Waatea News Update

News from Waatea 603 AM, Urban Maori radio, first with Maori news

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Location: Auckland, New Zealand

Tuesday, December 21, 2010

Turia open to Labour coalition

Maori party co-leader Tariana Turia is not ruling out working with Labour after the next election.

Mrs Turia says commentators who say she would never go into a coalition with Labour don’t understand politics.

She says the Maori Party has made gains with National in some areas but not in others, and it would be the same with Labour.

Mrs Turia says she was deeply hurt by some within Labour who labelled her a traitor when she quit in 2004 over the Foreshore and Seabed Act, but others understood what she was doing and remain friends.

HOROMIA KEEN TO GET THE NUMBERS

And former Maori Affairs minister Parekura Horomia says Labour's door would not be closed to the Maori Party.

The Ikaroa Rawhiti MP says he has a good relationship the party’s MPs, even as he has disagreed with many of the positions they have taken in their coalition with National.

He says it will come down to numbers after the election.

But National list MP Georgina Te Heuheu says National is more of a natural ally for the Maori Party than Labour.

She says that’s borne out by the gains made in the current coalition, such as the whanau ora policy.

WORLD CUP TEST FOR MAORI TELEVISION

Maori Television chief executive Jim Mather says 2011 will be a time of truth for the broadcaster.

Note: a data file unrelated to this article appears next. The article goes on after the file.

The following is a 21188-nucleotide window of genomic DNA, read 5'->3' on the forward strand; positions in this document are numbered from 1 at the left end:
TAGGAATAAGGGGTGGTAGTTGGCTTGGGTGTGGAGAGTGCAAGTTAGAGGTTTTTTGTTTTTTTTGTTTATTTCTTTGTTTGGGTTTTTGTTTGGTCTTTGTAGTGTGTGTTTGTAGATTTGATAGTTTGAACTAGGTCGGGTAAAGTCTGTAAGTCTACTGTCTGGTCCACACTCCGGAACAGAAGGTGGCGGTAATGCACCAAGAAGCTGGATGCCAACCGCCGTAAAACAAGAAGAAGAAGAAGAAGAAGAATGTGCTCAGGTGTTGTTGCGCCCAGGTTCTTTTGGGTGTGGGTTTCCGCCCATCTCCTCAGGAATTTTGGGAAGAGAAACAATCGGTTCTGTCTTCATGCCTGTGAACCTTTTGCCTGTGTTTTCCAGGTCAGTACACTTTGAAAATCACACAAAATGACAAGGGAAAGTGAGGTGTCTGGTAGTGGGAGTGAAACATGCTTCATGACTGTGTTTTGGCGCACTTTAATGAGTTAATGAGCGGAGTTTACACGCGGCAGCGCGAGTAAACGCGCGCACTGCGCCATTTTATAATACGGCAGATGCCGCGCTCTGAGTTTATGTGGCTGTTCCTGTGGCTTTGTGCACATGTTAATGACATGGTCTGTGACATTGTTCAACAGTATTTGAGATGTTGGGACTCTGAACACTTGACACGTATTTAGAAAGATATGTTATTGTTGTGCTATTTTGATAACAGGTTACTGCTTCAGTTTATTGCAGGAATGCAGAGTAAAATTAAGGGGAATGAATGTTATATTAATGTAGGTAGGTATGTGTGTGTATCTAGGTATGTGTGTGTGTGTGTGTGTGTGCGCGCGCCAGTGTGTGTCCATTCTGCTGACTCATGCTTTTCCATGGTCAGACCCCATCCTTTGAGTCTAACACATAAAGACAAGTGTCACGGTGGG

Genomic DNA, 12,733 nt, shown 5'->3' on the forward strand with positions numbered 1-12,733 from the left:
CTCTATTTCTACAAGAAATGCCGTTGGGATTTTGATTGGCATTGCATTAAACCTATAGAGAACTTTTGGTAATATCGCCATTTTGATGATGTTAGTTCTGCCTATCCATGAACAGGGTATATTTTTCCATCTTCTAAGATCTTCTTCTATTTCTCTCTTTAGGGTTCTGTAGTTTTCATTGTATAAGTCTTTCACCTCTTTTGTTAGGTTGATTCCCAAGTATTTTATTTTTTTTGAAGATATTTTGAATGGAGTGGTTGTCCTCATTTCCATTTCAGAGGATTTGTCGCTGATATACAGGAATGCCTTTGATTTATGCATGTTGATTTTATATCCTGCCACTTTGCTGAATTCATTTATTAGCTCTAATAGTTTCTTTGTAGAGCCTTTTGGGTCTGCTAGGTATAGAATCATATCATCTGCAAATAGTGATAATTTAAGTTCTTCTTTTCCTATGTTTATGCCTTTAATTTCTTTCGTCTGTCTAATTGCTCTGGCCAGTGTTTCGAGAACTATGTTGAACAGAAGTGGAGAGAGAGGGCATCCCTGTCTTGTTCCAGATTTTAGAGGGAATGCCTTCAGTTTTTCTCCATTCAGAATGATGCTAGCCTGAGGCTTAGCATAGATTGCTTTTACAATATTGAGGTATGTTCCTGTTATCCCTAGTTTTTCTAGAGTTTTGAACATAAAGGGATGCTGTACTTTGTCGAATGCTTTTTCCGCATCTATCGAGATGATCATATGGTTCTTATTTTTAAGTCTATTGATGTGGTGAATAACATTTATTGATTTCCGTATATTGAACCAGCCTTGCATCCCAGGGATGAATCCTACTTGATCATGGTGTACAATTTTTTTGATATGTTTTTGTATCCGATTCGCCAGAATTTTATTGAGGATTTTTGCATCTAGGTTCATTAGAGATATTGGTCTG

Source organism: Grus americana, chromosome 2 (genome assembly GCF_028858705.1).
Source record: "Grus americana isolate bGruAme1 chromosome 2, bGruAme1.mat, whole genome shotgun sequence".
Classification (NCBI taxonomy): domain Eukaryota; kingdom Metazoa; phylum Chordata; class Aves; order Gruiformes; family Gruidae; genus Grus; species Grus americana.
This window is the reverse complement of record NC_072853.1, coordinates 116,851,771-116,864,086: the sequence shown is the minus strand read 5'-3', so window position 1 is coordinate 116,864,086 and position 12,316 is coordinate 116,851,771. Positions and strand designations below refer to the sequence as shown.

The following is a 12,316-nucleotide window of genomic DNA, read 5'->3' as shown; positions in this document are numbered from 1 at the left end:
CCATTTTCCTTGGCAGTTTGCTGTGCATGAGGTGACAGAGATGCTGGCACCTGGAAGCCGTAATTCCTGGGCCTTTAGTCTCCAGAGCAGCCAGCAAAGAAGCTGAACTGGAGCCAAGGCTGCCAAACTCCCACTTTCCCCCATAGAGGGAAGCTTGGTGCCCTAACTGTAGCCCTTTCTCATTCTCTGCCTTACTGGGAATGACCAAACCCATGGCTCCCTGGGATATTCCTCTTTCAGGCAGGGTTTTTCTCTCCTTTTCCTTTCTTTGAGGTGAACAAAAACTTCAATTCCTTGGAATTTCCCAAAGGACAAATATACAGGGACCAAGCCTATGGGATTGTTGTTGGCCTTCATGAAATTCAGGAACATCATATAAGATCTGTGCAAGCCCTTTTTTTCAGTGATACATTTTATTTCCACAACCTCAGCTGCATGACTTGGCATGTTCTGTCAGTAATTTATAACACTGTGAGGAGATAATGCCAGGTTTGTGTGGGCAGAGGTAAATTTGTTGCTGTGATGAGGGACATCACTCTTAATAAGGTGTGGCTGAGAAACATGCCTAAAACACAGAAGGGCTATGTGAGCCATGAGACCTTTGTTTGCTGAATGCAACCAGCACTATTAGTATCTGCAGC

As lead free to air broadcaster for the Rugby World Cup, the service goes head to head with TVNZ for the opening ceremony, then gets exclusive free to air live rights for the first four and a half weeks of the six week competition.

He says it’s the biggest challenge in Maori Television's 7-year history.

ELECTRONIC VOTING POPULAR IN NGATI POROU SETTLEMENT RATIFICATION

One of the organisers of Ngati Porou’s digital strategy says more than a third of votes on the tribe’s treaty settlement were made electronically.

Te Rau Kupenga says the East Coast tribe wanted its people to have a say wherever they are.

He says while older members preferred postal voting, younger ones embraced the text and digital options.

The vote closed last week, and the settlement is expected to be signed this week.

US SIGNS UP TO INDIGENOUS RIGHTS DECLARATION

One of the people who worked on drafting the UN Declaration of Indigenous Peoples Rights, Victoria University lecturer Aroha Mead says the signing of the agreement by the United States is welcome news to Maori.

Dr Mead says US president Barrack Obama's endorsement of declaration means that the four states which originally refused to sign ... New Zealand, Australia, Canada and the US ...have now agreed.

She says indigenous peoples around the world including Maori all said the excuses for not signing wouldn't hold up which has proved to be the case.

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